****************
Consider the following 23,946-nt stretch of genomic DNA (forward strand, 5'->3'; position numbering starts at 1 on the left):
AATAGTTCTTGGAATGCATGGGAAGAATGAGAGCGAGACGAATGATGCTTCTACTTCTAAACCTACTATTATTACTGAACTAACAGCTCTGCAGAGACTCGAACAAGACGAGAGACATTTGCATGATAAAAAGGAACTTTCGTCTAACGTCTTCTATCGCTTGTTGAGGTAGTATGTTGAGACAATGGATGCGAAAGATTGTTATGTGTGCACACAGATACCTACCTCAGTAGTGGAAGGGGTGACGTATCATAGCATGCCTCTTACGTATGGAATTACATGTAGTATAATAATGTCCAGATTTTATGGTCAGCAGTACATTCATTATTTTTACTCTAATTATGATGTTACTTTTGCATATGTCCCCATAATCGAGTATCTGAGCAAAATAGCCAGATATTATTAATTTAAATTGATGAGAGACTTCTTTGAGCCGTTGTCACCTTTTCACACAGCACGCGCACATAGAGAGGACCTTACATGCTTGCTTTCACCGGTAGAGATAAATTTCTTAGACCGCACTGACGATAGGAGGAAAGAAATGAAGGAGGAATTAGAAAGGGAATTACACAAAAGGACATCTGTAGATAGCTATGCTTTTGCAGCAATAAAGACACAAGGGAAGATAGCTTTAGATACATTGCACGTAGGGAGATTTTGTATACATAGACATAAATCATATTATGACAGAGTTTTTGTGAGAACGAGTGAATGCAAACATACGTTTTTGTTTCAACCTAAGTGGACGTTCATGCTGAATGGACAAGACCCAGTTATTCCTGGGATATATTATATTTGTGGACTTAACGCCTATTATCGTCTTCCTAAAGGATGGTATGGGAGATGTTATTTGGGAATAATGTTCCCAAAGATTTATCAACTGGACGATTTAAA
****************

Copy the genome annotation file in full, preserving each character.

Consider the following 23,946-nt stretch of genomic DNA (forward strand, 5'->3'; position numbering starts at 1 on the left):
AATAGTTCTTGGAATGCATGGGAAGAATGAGAGCGAGACGAATGATGCTTCTACTTCTAAACCTACTATTATTACTGAACTAACAGCTCTGCAGAGACTCGAACAAGACGAGAGACATTTGCATGATAAAAAGGAACTTTCGTCTAACGTCTTCTATCGCTTGTTGAGGTAGTATGTTGAGACAATGGATGCGAAAGATTGTTATGTGTGCACACAGATACCTACCTCAGTAGTGGAAGGGGTGACGTATCATAGCATGCCTCTTACGTATGGAATTACATGTAGTATAATAATGTCCAGATTTTATGGTCAGCAGTACATTCATTATTTTTACTCTAATTATGATGTTACTTTTGCATATGTCCCCATAATCGAGTATCTGAGCAAAATAGCCAGATATTATTAATTTAAATTGATGAGAGACTTCTTTGAGCCGTTGTCACCTTTTCACACAGCACGCGCACATAGAGAGGACCTTACATGCTTGCTTTCACCGGTAGAGATAAATTTCTTAGACCGCACTGACGATAGGAGGAAAGAAATGAAGGAGGAATTAGAAAGGGAATTACACAAAAGGACATCTGTAGATAGCTATGCTTTTGCAGCAATAAAGACACAAGGGAAGATAGCTTTAGATACATTGCACGTAGGGAGATTTTGTATACATAGACATAAATCATATTATGACAGAGTTTTTGTGAGAACGAGTGAATGCAAACATACGTTTTTGTTTCAACCTAAGTGGACGTTCATGCTGAATGGACAAGACCCAGTTATTCCTGGGATATATTATATTTGTGGACTTAACGCCTATTATCGTCTTCCTAAAGGATGGTATGGGAGATGTTATTTGGGAATAATGTTCCCAAAGATTTATCAACTGGACGATTTAAA